There is really no such thing as a typical day in Antarctica. Individual landing locations are different every time due to weather, ice, currents or light conditions. The time in the season will affect many of these items as will it affect what is happening with the wildlife. In addition, every ship has different configurations, rules and structures. For example some ships may serve all buffet meals on board while others may serve a la carte meals. One ship may have you keep your expedition boots and jackets in the mudroom, another in your cabin. The below example is for a two landing day, but please be aware that every day is different – if the weather is poor then there may be no landings and sometimes as many as four landings have been achieved in a single day.
Start your journey with a typical day in Antarctica:
The ship has travelled overnight and you’re now over 200 km from where you watched last night’s sunset (presuming you’re in an area and time of the season where the sun does set). You’re momentarily woken by the sound of the ship’s anchor as it clangs down to the icy depths below. The captain has anchored in a relatively sheltered bay. As you drift back to sleep you notice the ship is now relatively still compared with the rhythmic rocking you experienced overnight while the ship was travelling through open water. Some passengers stir and head to the lounge for an early coffee or pre-breakfast muffin while others wander to the open decks to set eyes on the morning’s new location for the first time.
7:00am – 8:00am
A buffet breakfast is served and you steady yourself against the ship’s motion at the buffet table as you consider if you should take a healthy fruit salad, a full cooked breakfast or both. After filling your plate you select a table next to some of your fellow passengers – meal times are a great time to meet some of your travelling companions. As you start chatting away with the people at your table the waiting staff bring you some coffee and offer you some warm toast. Once you’ve had your breakfast you return to your cabin and get ready for your first landing.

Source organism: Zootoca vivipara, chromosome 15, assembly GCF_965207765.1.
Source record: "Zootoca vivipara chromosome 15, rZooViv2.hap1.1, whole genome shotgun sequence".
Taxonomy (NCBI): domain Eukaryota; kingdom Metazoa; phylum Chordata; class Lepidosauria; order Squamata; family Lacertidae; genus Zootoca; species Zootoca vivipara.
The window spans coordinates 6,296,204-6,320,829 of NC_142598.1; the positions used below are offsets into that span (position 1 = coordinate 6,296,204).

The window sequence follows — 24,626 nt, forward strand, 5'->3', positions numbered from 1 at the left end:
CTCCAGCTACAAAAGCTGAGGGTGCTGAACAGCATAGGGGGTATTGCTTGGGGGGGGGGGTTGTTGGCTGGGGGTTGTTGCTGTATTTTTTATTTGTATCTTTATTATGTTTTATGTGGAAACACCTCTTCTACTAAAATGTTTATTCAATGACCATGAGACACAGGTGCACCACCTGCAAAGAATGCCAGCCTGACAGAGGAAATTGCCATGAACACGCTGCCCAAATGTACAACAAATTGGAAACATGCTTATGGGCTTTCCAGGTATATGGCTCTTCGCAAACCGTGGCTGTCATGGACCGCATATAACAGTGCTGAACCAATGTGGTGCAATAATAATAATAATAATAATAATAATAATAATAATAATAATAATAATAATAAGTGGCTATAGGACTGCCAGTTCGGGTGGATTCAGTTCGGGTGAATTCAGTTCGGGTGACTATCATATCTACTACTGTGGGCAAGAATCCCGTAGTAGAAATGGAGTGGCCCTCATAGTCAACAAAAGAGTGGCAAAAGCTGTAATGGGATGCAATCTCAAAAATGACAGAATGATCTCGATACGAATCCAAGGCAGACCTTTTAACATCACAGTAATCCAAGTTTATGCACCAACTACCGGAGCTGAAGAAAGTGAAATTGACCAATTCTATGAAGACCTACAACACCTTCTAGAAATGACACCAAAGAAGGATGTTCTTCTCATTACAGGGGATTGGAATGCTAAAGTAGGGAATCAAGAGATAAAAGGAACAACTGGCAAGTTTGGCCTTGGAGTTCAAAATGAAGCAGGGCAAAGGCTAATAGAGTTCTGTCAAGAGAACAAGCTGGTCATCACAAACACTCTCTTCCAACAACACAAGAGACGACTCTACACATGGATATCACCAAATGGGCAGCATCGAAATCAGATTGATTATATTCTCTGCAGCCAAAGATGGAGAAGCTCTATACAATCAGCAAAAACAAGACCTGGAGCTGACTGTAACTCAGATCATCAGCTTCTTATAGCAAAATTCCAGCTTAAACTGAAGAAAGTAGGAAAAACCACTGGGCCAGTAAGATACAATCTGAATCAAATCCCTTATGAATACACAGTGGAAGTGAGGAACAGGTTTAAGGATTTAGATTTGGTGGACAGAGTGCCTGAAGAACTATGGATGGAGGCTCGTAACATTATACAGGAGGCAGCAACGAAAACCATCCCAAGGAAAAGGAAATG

8:00am – 11:30am
Leaving your cabin, you walk down to the mud room where you get dressed in your expedition gear, put on your boots and then join the queue for a zodiac. The line moves quickly as the zodiacs shuttle everyone back and forth. You finally come to the gangway, take a few steps and the expedition team help you board the zodiac and you take your seat. Once seated you feel the sharp bite of the cold wind on your face as the zodiac accelerates towards shore. On approach a couple of penguins breach next to the zodiac, as if to provide an escort for your arrival. As you come ashore there are Gentoo and chinstrap penguins littered around the beach. The penguins move around industriously on their penguin highways. Elephant and fur seals laze about in small groups, occasionally looking up to observe the new visitors on their beach. From the shore you take a short ten minute walk up to a nearby hill, where you get a stunning panoramic view of the bay and all its wildlife. An hour and a half goes by before you even know it and you climb back into your zodiac and return to the ship.